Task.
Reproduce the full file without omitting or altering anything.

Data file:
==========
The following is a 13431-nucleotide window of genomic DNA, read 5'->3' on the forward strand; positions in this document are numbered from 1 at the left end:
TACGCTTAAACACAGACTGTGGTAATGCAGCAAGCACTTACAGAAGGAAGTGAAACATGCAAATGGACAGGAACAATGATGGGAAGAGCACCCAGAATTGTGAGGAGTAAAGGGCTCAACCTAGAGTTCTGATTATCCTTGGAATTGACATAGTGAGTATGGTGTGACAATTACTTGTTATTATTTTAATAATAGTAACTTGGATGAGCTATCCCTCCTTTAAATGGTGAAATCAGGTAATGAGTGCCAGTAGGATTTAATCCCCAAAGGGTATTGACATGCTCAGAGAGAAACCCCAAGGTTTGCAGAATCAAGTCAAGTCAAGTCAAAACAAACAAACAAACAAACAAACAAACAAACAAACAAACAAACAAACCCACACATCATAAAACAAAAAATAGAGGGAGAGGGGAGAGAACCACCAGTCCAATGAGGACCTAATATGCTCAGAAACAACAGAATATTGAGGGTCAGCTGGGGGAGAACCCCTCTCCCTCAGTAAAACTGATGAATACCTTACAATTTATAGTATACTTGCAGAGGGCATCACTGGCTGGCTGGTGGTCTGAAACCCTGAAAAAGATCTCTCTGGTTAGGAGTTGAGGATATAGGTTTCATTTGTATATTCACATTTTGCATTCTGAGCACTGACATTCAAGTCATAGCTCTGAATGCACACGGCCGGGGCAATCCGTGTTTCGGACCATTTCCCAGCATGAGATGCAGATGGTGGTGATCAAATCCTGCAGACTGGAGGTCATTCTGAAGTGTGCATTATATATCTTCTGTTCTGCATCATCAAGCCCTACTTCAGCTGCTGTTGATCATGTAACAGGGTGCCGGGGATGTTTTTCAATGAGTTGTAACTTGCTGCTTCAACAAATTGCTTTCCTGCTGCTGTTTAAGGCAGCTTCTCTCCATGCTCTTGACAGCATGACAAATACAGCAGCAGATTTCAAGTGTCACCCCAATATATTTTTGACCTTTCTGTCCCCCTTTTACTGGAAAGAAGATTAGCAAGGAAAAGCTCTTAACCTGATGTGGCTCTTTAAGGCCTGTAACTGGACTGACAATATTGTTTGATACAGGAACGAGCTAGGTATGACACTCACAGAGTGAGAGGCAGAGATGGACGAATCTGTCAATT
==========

The following is a 13431-nucleotide window of genomic DNA, read 5'->3' on the forward strand; positions in this document are numbered from 1 at the left end:
TACGCTTAAACACAGACTGTGGTAATGCAGCAAGCACTTACAGAAGGAAGTGAAACATGCAAATGGACAGGAACAATGATGGGAAGAGCACCCAGAATTGTGAGGAGTAAAGGGCTCAACCTAGAGTTCTGATTATCCTTGGAATTGACATAGTGAGTATGGTGTGACAATTACTTGTTATTATTTTAATAATAGTAACTTGGATGAGCTATCCCTCCTTTAAATGGTGAAATCAGGTAATGAGTGCCAGTAGGATTTAATCCCCAAAGGGTATTGACATGCTCAGAGAGAAACCCCAAGGTTTGCAGAATCAAGTCAAGTCAAGTCAAAACAAACAAACAAACAAACAAACAAACAAACAAACAAACAAACAAACCCACACATCATAAAACAAAAAATAGAGGGAGAGGGGAGAGAACCACCAGTCCAATGAGGACCTAATATGCTCAGAAACAACAGAATATTGAGGGTCAGCTGGGGGAGAACCCCTCTCCCTCAGTAAAACTGATGAATACCTTACAATTTATAGTATACTTGCAGAGGGCATCACTGGCTGGCTGGTGGTCTGAAACCCTGAAAAAGATCTCTCTGGTTAGGAGTTGAGGATATAGGTTTCATTTGTATATTCACATTTTGCATTCTGAGCACTGACATTCAAGTCATAGCTCTGAATGCACACGGCCGGGGCAATCCGTGTTTCGGACCATTTCCCAGCATGAGATGCAGATGGTGGTGATCAAATCCTGCAGACTGGAGGTCATTCTGAAGTGTGCATTATATATCTTCTGTTCTGCATCATCAAGCCCTACTTCAGCTGCTGTTGATCATGTAACAGGGTGCCGGGGATGTTTTTCAATGAGTTGTAACTTGCTGCTTCAACAAATTGCTTTCCTGCTGCTGTTTAAGGCAGCTTCTCTCCATGCTCTTGACAGCATGACAAATACAGCAGCAGATTTCAAGTGTCACCCCAATATATTTTTGACCTTTCTGTCCCCCTTTTACTGGAAAGAAGATTAGCAAGGAAAAGCTCTTAACCTGATGTGGCTCTTTAAGGCCTGTAACTGGACTGACAATATTGTTTGATACAGGAACGAGCTAGGTATGACACTCACAGAGTGAGAGGCAGAGATGGACGAATCTGTCAATT